I bought a new digital camera a few weeks ago, and I was very impressed by its resolution - a whopping10 Mpx! (10 million pixels). But that is tiny compared to the digital camera involved in the University of Hawaii's Pan-STARRS project...
Their digital camera is a staggering 1,400 Mpx!
I would have to buy another 139 cameras to compete with that!
Pan-STARRS main aim is to repeatedly photograph the sky looking for potentially hazardous asteroids - we only know of 953 PHA's at the moment (according to SpaceWeather.com). Having said that, they will also be able to do lots of other interesting science as well, such as looking for variables stars (e.g. supernovae).
This project continues in the great tradition of astronomers leading the way in digital camera technology. The first CCD (a type of digital camera sensor) was used on the Kitt Peak National Observatory's 1m telescope all the way back in 1979. This CCD was 50x more sensitive than film. It took until 1990 for the first commercial digital camera became available, and now, almost everybody has one!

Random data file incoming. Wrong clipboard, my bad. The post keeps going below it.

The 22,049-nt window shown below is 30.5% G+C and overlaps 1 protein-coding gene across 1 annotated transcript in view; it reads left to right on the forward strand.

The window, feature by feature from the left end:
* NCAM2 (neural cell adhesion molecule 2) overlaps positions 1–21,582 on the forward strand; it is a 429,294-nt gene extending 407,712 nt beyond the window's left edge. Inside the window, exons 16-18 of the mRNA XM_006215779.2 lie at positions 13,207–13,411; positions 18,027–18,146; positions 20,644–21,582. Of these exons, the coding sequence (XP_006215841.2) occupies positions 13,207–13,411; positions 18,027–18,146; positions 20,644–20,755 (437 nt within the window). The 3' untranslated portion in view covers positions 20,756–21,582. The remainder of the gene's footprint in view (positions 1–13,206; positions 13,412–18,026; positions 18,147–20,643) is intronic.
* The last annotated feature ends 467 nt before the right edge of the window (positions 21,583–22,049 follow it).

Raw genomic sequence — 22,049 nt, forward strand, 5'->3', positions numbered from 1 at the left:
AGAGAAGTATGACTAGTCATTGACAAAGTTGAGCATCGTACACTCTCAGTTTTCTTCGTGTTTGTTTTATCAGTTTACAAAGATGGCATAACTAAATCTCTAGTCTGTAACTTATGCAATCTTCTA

For typical DSLRs, 21 is the highest, and many many still are being used everyday for all sorts of purposes, including pro level shooting at 8 - 12. In between that are your 15-16 creatures. I believe medium format capture backs have already gone up to 40 and 60. I may be outdated about these figures and at any rate, I personally don't usually have a need for larger MP sensors in a 35mm DSLR size/format.
Yes, currently the Sony A900 has the highest MP count. Depending on how much you need to crop, what size you need to print and how much details you can sacrifice, a 6MP cam is more than sufficient for general use.